Geriatric care managers are becoming a necessary resource for families that are caring for elderly loved ones. These professionals help families and other caregivers coordinate the care of elderly persons who have physical and/or mental impairments, helping them to meet their long terms care needs, improve their quality of life and maintain their independence for as long as possible.
Typically, geriatric care managers have prior extensive training in nursing, social work, gerontology or another health field and use this expertise to help manage, provide and refer various types of health and social care services. They serve as an advocate for their clients throughout the continuum of care.
For example, families tasked with managing the care of a loved one who has a chronic disease such as congestive heart failure or a form of dementia like Alzheimer’s disease often need help navigating the spectrum of services – including health, financial, and legal – available to them.
As the population ages, a greater percentage of Americans are turning to geriatric care management (also referred to as elder care management or senior health care management). The number of people age 65 and older will more than double between 2000 and 2030 to 70.3 million or 20 percent of the U.S. population; likewise, those 85 and older will rise two-fold, to 8.9 million, according to the U.S. Census Bureau.
Often these aging elders, many of whom will have at least one chronic condition, need some form of professional long term care. Historically, families often took care of an aging relative. Nowadays, however, families live farther apart and are juggling careers and their own children – factors that have paved the way for the use of professional services.
What geriatric care managers do:
- Conduct care-planning assessments to identify needs, problems and eligibility for assistance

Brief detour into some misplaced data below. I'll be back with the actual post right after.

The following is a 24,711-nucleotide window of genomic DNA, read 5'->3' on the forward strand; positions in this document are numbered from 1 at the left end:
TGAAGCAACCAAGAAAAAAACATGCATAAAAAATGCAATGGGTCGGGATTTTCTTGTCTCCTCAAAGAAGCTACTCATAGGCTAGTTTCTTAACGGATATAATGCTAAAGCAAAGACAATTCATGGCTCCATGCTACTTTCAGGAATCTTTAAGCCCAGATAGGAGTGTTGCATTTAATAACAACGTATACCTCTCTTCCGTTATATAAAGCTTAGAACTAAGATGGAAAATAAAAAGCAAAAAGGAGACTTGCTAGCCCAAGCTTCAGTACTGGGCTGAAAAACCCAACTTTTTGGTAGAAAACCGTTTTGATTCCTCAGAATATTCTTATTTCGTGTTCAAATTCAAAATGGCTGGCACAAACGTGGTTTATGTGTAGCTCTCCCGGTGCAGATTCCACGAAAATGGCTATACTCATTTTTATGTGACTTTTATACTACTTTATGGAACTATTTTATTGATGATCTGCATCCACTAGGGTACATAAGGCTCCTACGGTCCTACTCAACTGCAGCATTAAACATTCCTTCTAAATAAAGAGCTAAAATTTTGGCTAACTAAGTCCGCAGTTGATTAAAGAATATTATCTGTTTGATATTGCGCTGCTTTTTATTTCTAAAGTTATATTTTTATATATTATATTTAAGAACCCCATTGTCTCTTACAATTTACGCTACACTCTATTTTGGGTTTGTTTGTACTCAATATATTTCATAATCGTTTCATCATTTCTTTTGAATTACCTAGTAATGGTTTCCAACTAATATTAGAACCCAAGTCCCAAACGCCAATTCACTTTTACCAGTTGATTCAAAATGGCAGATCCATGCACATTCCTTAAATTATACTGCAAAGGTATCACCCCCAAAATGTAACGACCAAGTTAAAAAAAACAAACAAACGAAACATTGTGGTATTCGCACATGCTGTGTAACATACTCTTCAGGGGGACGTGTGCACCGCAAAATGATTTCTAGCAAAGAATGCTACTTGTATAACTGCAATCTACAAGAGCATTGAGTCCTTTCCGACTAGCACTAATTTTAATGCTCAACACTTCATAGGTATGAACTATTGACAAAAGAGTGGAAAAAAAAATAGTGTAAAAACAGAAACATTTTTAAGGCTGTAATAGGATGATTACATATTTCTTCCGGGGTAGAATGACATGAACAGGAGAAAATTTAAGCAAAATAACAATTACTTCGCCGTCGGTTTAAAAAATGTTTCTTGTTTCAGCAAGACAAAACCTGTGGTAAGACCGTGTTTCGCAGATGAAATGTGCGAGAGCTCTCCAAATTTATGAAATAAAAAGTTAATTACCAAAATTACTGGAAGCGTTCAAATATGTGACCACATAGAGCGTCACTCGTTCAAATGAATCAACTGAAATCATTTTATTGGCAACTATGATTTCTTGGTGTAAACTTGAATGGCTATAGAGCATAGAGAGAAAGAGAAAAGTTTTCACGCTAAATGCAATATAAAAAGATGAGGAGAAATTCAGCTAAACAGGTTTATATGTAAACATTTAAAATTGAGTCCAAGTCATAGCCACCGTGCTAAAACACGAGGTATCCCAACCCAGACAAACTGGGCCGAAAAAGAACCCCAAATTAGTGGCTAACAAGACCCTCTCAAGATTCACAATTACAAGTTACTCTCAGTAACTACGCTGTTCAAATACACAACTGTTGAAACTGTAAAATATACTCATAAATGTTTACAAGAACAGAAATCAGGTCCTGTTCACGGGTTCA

- Screen, arrange, and monitor in-home help and other services
- Review financial, legal, or medical issues
- Offer referrals to specialists to avoid future problems and to conserve assets
- Provide crisis intervention
- Act as a liaison to families at a distance
- Make sure things are going well and alert families of problems
- Assist with moving their clients to or from a retirement complex, assisted living facility, rehabilitation, facility or nursing home
- Provide client and family education and advocacy
- Offer counseling and support
Experts recommend that families or health care providers who are interested in obtaining the services of a geriatric care manager do their research, interview several prospects to find the right fit, and make sure the person of choice is certified through a professional association, such as the National Association of Professional Geriatric Care Managers.
Who uses the services:
It’s not just families turning to the expertise provided by geriatric care managers. Other professional occupations that are increasingly utilizing these services include banks and trust officers, physicians and allied health professionals, attorneys, hospitals, social service providers, gerontology professionals, and senior housing communities.
Rates for services vary depending on geographic location and the expertise of a particular geriatric care manager, however on average an initial assessment costs anywhere from $250 to $500 and lasts about two hours. Hourly rates for services thereafter can range from $60 to $175. Some long-term care insurance policies may cover the services of a geriatric care manager, but there may be restrictions so it’s important to check the fine print.